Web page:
Pioneers in Modeling Cardiovascular Disease


Development of a mouse model for investigating the cardiopulmonary remodeling after the Glenn Procedure

Tai Yi, MD, Microsurgery Center Director, Nationwide Children’s Hospital

Abstract: The Glenn shunt is a surgical procedure in which the superior vena cava is anastomosed to the pulmonary artery. The Glenn procedure is the second in a series of operations resulting in the creation of the Fontan circulation in which the venous circulation is directly connected to the pulmonary artery bypassing the right ventricle. This series of staged operations represent the current standard of care for patients born with single ventricle anomalies. While life saving, the Fontan procedure is associated with decreased longevity and significant life-long morbidity. The etiology underlying the multi-organ failure associated with Fontan circulation is poorly understood but is thought to be multifactorial arising from both the genetic factors associated with the underlying single ventricle disease in addition to the pathophysiological effects of Fontan hemodynamics. Mouse models provide a powerful tool for investigating the cellular and molecular mechanisms underlying disease. Herein we describe our initial results developing a mouse model for investigating the pathophysiological mechanisms underlying the Fontan circulation beginning with cardiopulmonary remodeling after the Glenn shunt.

Modeling collateral blood flow in regenerating and failing hearts

Kristy Red-Horse, PhD, Associate Professor of Biology at Stanford University and Howard Hughes Medical Institute Investigator

Abstract: Developing organisms create tissues de novo, and the underlying instructions could inform organ regeneration. With this mindset, we study coronary arteries—which bring blood flow to heart muscle—in hopes of eventually treating coronary artery disease, the number one killer worldwide. We have discovered how mouse coronary arteries are built, and reinstated developmental pathways in adults to aid recovery following cardiac injury.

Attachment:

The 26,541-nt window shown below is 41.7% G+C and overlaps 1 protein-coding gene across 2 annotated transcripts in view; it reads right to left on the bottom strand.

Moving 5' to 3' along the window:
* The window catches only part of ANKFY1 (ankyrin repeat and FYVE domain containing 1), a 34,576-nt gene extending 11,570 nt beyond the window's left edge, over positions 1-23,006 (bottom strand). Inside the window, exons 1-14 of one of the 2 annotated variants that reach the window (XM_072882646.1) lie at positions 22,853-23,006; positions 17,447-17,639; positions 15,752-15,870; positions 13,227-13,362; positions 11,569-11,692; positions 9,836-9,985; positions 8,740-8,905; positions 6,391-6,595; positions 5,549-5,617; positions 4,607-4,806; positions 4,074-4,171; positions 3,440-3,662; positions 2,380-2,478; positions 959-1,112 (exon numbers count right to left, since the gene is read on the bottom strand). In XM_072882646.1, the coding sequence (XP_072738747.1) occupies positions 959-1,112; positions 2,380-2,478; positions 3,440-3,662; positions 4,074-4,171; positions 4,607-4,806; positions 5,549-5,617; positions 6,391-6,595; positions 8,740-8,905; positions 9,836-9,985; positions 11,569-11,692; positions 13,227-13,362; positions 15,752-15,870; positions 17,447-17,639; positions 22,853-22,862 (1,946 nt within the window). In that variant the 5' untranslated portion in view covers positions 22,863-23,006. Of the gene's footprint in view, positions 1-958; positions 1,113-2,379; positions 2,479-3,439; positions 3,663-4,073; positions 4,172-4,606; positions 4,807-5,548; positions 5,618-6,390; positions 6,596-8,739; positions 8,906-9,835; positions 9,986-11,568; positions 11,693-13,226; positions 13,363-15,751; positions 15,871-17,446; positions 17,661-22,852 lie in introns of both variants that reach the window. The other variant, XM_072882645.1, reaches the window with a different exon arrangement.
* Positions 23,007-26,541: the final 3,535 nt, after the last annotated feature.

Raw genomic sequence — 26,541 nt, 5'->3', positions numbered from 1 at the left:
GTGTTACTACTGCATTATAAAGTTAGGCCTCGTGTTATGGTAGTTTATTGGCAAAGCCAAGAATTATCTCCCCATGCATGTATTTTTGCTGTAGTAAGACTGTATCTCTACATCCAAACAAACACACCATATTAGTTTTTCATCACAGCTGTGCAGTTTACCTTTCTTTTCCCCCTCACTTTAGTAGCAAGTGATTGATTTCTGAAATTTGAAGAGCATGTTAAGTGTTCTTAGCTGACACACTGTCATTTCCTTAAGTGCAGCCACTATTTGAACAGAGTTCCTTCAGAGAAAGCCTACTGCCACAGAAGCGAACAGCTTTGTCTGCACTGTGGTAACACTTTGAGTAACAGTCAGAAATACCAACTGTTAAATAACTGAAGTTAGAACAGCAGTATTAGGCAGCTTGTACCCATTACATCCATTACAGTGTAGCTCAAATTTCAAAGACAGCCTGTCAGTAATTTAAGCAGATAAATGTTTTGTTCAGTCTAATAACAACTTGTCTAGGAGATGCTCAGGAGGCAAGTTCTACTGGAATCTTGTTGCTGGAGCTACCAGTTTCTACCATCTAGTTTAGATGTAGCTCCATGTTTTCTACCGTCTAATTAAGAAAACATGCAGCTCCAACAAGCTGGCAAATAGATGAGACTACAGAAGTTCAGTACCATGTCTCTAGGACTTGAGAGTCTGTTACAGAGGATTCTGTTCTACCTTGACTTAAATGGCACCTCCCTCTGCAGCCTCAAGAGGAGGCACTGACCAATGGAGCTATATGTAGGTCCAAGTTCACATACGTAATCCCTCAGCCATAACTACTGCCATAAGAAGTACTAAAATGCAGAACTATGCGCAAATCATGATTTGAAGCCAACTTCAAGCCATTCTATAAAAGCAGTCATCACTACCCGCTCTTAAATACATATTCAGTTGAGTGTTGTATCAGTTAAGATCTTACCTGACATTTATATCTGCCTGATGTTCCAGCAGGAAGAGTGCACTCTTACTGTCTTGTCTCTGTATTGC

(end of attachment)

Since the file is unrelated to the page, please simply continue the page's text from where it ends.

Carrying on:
Generating the diversity of cardiovascular cell types from human pluripotent stem cells

Nicole Dubois, PhD, Associate Professor of Cell, Developmental and Regenerative Biology at the Icahn School of Medicine at Mount Sinai

Abstract: Many excellent strategies have been developed over the past years to generate the diversity of cardiovascular cell types in vitro from human pluripotent stem cells (hPSCs). However, there remain multiple open questions, including how to best mature in vitro-derived cells, how to generate complex tissue models or how to derive cells of the ventricular conduction system, for example. We show that transient Notch activation in ventricular cardiomyocytes results in stable induction of a Purkinje Fiber-like fate, including expression of conduction system markers, increased conduction velocity and adoption of Purkinje Fiber-like cell morphology. We further interrogated the role of metabolism for cardiac maturation, and have found that activation of PPAR signaling, in an isoform-specific manner, results in metabolic maturation of hPSC-derived cardiomyocytes, including enhanced fatty acid oxidation (FAO), expression of the FAO machinery, maturation of the mitochondrial network and enhanced sarcomere organization. Integrating these new strategies with existing approaches will enable the generation of relevant in vitro human models to study human heart development and disease.

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